21 Jul2009

sitaw6

From seed to table. It sounds so ideal. And I suppose lots of folks could still meet this ideal, at least those with gardens during the summer in Western countries and for most of the year in the tropics. But so many of us now rely directly on the airconditioned groceries closest to home that it’s easy to forget what really fresh produce is like. Personally, I try to buy more and more produce from markets and farmer’s markets, but I still rely on groceries for some 20-25% of our vegetable and fruit consumption at home. Maybe the romance of picking your own produce has something to do with the appeal, but one really does forget how vegetables are supposed to look, feel and taste when they are quite literally, fresh off the vine. I distinctly recall my first experience with “growing our own” when I was just 5 or 6 years old… oddly, it was a strawberry patch in our front lawn in quezon city. Someone must have brought some strawberry seedlings down from Baguio and I was utterly fascinated with them, though I honestly don’t recall if we ever managed to coax a berry out of them in the Manila heat.

sitaw3

While I have seen and been on the sidelines of several home vegetable gardens over the past 30 years, I can’t say I really got down and dirty, and I would rather harvest than sow. :) But I do appreciate just how incredibly wonderful it is to pick the produce and cook it minutes later. These sitaw vines were planted in early May and had sprouted days after sown.

sitaw2

They quickly found their way up bamboo vines, aided by unusually wet weather for Cebu in May.

sitaw1

By the third week of June, flowers and little sitaw started to appear…

sitaw4

…growing what seemed like several inches a week…

sitaw5

…and I harvested this first bunch of sitaw or long beans last week (some 10-11 weeks after we planted them)! They were fantastic! Most dishes use sitaw as a filler or one of several vegetables… but when you have farm fresh sitaw, I like them best in adobong sitaw, where sitaw is the main ingredient, along with a little pork and the soy, vinegar and a little garlic if you like it. Yum.

 

COMMENTS:

  1. Gener says:

    Extra ordinary lenght! fresh from the stems-straight to mouth is what i called true fresh prepared..this is what i enjoyed even on just breaking them into certain sizes. main vegetable for PAKBET and even best for sinigang! make sense that philippine vegetables are better in taste compare to other countries and i cannot explain why? anyone observed that? Adobong sitaw can be best eating it alone with chopsticks as what i enjoyed a lot! love it with orange juice in between..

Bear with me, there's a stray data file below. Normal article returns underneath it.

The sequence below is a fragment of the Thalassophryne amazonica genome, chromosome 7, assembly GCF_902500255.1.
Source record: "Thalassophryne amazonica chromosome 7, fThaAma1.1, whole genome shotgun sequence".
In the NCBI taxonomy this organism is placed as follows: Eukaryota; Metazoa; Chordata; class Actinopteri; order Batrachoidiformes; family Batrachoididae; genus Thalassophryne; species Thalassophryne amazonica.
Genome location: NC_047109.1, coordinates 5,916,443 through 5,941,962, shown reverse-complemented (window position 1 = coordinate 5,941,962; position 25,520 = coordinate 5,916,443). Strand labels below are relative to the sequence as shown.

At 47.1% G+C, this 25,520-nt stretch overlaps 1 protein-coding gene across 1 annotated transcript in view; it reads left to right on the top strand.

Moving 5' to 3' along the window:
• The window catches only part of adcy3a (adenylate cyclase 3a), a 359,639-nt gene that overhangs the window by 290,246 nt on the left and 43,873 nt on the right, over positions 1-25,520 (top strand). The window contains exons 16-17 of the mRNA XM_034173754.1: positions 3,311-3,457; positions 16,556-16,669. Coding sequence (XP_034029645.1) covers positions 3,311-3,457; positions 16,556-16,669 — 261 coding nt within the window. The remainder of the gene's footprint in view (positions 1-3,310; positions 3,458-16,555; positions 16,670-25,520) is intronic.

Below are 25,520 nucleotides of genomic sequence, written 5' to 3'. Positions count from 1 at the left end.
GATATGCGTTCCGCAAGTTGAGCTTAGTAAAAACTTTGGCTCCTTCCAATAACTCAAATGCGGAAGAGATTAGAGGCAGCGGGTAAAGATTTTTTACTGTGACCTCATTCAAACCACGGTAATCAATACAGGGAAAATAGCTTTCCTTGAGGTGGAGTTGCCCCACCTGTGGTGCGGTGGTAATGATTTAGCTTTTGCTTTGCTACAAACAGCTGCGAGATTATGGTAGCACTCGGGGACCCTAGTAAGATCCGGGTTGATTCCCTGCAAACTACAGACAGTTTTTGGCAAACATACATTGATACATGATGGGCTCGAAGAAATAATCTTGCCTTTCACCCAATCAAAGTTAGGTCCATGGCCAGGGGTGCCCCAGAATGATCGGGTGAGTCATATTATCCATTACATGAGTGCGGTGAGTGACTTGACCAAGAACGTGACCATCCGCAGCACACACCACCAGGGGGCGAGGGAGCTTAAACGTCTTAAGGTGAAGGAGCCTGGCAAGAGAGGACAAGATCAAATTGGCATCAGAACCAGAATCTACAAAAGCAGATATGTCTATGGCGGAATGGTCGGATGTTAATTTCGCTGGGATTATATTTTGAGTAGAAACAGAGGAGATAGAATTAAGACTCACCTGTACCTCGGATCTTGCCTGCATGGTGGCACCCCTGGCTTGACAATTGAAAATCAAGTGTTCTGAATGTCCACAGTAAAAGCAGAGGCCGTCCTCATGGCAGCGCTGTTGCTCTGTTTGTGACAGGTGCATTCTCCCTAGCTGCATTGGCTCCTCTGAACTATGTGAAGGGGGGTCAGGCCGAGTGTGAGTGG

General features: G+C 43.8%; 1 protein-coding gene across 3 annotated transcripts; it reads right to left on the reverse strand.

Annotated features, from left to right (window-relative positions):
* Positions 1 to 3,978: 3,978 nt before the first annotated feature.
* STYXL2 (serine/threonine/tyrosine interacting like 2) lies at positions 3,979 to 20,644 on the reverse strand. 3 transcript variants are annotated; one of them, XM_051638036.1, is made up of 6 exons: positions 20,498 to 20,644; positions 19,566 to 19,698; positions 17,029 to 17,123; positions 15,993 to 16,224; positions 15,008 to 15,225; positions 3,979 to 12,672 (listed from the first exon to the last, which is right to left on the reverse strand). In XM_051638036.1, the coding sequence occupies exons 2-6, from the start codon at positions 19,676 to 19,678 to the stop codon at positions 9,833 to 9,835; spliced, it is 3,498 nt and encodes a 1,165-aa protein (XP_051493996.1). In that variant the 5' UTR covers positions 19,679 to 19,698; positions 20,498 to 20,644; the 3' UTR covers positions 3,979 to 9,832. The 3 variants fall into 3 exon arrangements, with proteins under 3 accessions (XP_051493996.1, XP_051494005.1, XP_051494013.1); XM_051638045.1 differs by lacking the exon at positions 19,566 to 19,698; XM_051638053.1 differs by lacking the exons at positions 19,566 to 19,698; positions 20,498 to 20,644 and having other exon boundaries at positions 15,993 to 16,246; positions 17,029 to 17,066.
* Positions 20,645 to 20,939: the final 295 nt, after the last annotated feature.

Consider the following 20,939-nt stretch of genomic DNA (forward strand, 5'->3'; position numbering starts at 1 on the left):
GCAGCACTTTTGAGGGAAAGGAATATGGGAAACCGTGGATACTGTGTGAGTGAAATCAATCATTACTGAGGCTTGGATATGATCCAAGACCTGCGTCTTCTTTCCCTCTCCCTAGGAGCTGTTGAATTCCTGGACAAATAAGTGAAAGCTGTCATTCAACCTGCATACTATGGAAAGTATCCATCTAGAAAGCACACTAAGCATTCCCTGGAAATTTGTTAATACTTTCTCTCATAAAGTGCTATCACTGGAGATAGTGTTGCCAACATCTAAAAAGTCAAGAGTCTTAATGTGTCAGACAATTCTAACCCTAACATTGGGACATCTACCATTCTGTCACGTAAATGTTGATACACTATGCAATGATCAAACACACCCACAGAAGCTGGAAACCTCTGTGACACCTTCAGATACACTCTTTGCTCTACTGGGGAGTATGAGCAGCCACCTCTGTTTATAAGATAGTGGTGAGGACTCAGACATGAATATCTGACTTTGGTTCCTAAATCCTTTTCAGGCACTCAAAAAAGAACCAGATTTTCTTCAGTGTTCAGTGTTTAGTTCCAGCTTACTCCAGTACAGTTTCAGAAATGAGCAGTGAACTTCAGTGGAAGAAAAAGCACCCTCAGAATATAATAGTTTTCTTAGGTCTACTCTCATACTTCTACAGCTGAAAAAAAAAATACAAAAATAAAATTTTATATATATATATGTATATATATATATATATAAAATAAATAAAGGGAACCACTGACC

Jul 21, 2009 | 3:16 pm

     
  2. sanojmd says:

    never seen sitaw that long here.. and so fresh. i love adobong sitaw with pork mince.. yummm!

    Jul 21, 2009 | 3:53 pm

     
  3. Mila says:

    Those are amazing! It reminds of Hugh Whittingstall’s gardening/farming attempts, competing in the village fair for who has the longest marrows or largest cabbages.
    Hope your limes grow well in the Cebu soil, so you can harvest lots of them for kilawin (and other tasty treats!).

    Jul 21, 2009 | 4:11 pm

     
  4. betty q. says:

    Sitao: fancy schmancy name here …they call them asparagus beans. They also come in 3 colors now…the green ones…and there’s red and black ones. However, when cooked, they still turn green!

    MIL first preps it by frying it in SMOKING HOT OIL until tender crisp and sort of wrinkled skin and slightly charred. I prefer using brined prawns, rinsed thoroughy and squeeze and then season with a little sugar, sesame oil, cornstarch, canola oil, dry sherry, white pepper. …then hot smoking oil again, pan fry the prawns till they turn pink only and remove. Then stir fry quickly, the aromatics, like garlic and ginger , a few cut up dried chilies, prawns and the sitao. …touch of chicken stock and chinese red wine vinegar (just a squirt), sugar, sesame oil and cover with lid and eat with steamed rice! Hubby likes it cooked this way since it has that smoky Chinese taste and like KUNG PAO.

    Jul 21, 2009 | 4:27 pm

     
  5. TINA says:

    I love sitaw..especially talbos ng sitaw, blanched and eaten with bagoong and rice..

    Jul 21, 2009 | 5:24 pm

     
  6. THELMA says:

    looks like the sitaw vines climbing on my bamboo trellis! flowers are everywhere and i am so looking forward to harvesting sitaw from my backyard. i started planting them from seeds and it’s exciting to see them grow everyday….

    Jul 21, 2009 | 7:25 pm

     
  7. Connie C says:

    I like sitao cooked in light coconut milk with tom kha paste (ready prepared in envelope) or from scratch. Nice if you like the tangy taste with the extra richness of the coconut milk.

    http://www.recipezaar.com/Tom-Kha-Paste-271678

    Jul 21, 2009 | 7:29 pm

     
  8. suzette says:

    fresh sitaw + rice washing + ginger= simply good!

    Jul 21, 2009 | 8:49 pm

     
  9. Bong says:

    Handsome looking crop you got there!!!

    Jul 21, 2009 | 9:41 pm

     
  10. lyna says:

    we have a type of sitaw here which is so curled up and the skin is so wrinkled. It is also slightly bigger in circumference than the regular sitaw. But it is very crunchy and the seeds actually taste like boiled peanuts when cooked. I’m not sure if it is available there.

    Jul 21, 2009 | 11:17 pm

     
  11. eej says:

    MM, your photos speak eloquently, I can feel the warm air and smell the soil.

    Jul 21, 2009 | 11:30 pm

     
  12. Jane Amora says:

    indeed! great for adobong sitaw! :)

    Jul 21, 2009 | 11:56 pm

     
  13. Maria Clara says:

    That’s a real fresh looking sitaw you got there. BettyQ, Your MIL and your fried sitaw dish sounds delicious. I like much sauteed sitaw with shrimp, bagoong paste and the sitaw tendrils.

    Jul 22, 2009 | 2:29 am